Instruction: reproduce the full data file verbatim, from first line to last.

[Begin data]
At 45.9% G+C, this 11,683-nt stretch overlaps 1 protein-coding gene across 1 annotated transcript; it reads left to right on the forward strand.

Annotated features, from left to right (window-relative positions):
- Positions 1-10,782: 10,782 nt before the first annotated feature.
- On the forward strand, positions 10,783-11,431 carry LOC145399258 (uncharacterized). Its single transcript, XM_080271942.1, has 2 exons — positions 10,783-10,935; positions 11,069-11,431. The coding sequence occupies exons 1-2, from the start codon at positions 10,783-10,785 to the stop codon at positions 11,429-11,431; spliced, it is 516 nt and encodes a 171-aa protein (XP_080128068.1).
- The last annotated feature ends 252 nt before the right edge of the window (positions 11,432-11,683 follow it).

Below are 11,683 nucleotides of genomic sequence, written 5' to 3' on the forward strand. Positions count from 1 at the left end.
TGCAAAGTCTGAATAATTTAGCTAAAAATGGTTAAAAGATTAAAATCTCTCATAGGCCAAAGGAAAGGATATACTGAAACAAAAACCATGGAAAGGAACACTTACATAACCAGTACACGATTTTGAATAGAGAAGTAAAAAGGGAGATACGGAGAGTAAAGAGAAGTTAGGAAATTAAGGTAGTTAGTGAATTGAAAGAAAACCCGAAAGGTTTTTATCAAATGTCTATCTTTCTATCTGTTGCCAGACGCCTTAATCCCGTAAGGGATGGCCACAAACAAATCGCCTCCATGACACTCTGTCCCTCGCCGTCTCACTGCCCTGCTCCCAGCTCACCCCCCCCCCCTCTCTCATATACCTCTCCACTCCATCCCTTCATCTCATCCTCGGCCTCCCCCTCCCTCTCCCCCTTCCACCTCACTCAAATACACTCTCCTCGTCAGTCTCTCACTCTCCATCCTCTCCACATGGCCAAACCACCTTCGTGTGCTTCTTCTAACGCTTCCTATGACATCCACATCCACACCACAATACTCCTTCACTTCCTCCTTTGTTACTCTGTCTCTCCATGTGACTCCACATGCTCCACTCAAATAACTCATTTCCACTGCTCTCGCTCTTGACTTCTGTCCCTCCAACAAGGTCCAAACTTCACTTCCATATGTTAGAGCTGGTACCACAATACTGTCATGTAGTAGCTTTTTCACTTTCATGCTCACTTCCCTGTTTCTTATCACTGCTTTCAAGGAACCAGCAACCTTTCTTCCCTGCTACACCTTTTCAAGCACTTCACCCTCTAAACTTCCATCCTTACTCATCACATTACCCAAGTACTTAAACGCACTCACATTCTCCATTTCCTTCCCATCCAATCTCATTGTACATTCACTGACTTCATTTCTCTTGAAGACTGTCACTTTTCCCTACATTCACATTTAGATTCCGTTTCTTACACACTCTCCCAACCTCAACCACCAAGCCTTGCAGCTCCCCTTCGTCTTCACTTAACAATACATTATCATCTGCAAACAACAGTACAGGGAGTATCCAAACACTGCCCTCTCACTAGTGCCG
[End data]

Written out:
At 45.9% G+C, this 11,683-nt stretch overlaps 1 protein-coding gene across 1 annotated transcript; it reads left to right on the forward strand.

Annotated features, from left to right (window-relative positions):
- Positions 1-10,782: 10,782 nt before the first annotated feature.
- On the forward strand, positions 10,783-11,431 carry LOC145399258 (uncharacterized). Its single transcript, XM_080271942.1, has 2 exons — positions 10,783-10,935; positions 11,069-11,431. The coding sequence occupies exons 1-2, from the start codon at positions 10,783-10,785 to the stop codon at positions 11,429-11,431; spliced, it is 516 nt and encodes a 171-aa protein (XP_080128068.1).
- The last annotated feature ends 252 nt before the right edge of the window (positions 11,432-11,683 follow it).

Below are 11,683 nucleotides of genomic sequence, written 5' to 3' on the forward strand. Positions count from 1 at the left end.
TGCAAAGTCTGAATAATTTAGCTAAAAATGGTTAAAAGATTAAAATCTCTCATAGGCCAAAGGAAAGGATATACTGAAACAAAAACCATGGAAAGGAACACTTACATAACCAGTACACGATTTTGAATAGAGAAGTAAAAAGGGAGATACGGAGAGTAAAGAGAAGTTAGGAAATTAAGGTAGTTAGTGAATTGAAAGAAAACCCGAAAGGTTTTTATCAAATGTCTATCTTTCTATCTGTTGCCAGACGCCTTAATCCCGTAAGGGATGGCCACAAACAAATCGCCTCCATGACACTCTGTCCCTCGCCGTCTCACTGCCCTGCTCCCAGCTCACCCCCCCCCCCTCTCTCATATACCTCTCCACTCCATCCCTTCATCTCATCCTCGGCCTCCCCCTCCCTCTCCCCCTTCCACCTCACTCAAATACACTCTCCTCGTCAGTCTCTCACTCTCCATCCTCTCCACATGGCCAAACCACCTTCGTGTGCTTCTTCTAACGCTTCCTATGACATCCACATCCACACCACAATACTCCTTCACTTCCTCCTTTGTTACTCTGTCTCTCCATGTGACTCCACATGCTCCACTCAAATAACTCATTTCCACTGCTCTCGCTCTTGACTTCTGTCCCTCCAACAAGGTCCAAACTTCACTTCCATATGTTAGAGCTGGTACCACAATACTGTCATGTAGTAGCTTTTTCACTTTCATGCTCACTTCCCTGTTTCTTATCACTGCTTTCAAGGAACCAGCAACCTTTCTTCCCTGCTACACCTTTTCAAGCACTTCACCCTCTAAACTTCCATCCTTACTCATCACATTACCCAAGTACTTAAACGCACTCACATTCTCCATTTCCTTCCCATCCAATCTCATTGTACATTCACTGACTTCATTTCTCTTGAAGACTGTCACTTTTCCCTACATTCACATTTAGATTCCGTTTCTTACACACTCTCCCAACCTCAACCACCAAGCCTTGCAGCTCCCCTTCGTCTTCACTTAACAATACATTATCATCTGCAAACAACAGTACAGGGAGTATCCAAACACTGCCCTCTCACTAGTGCCG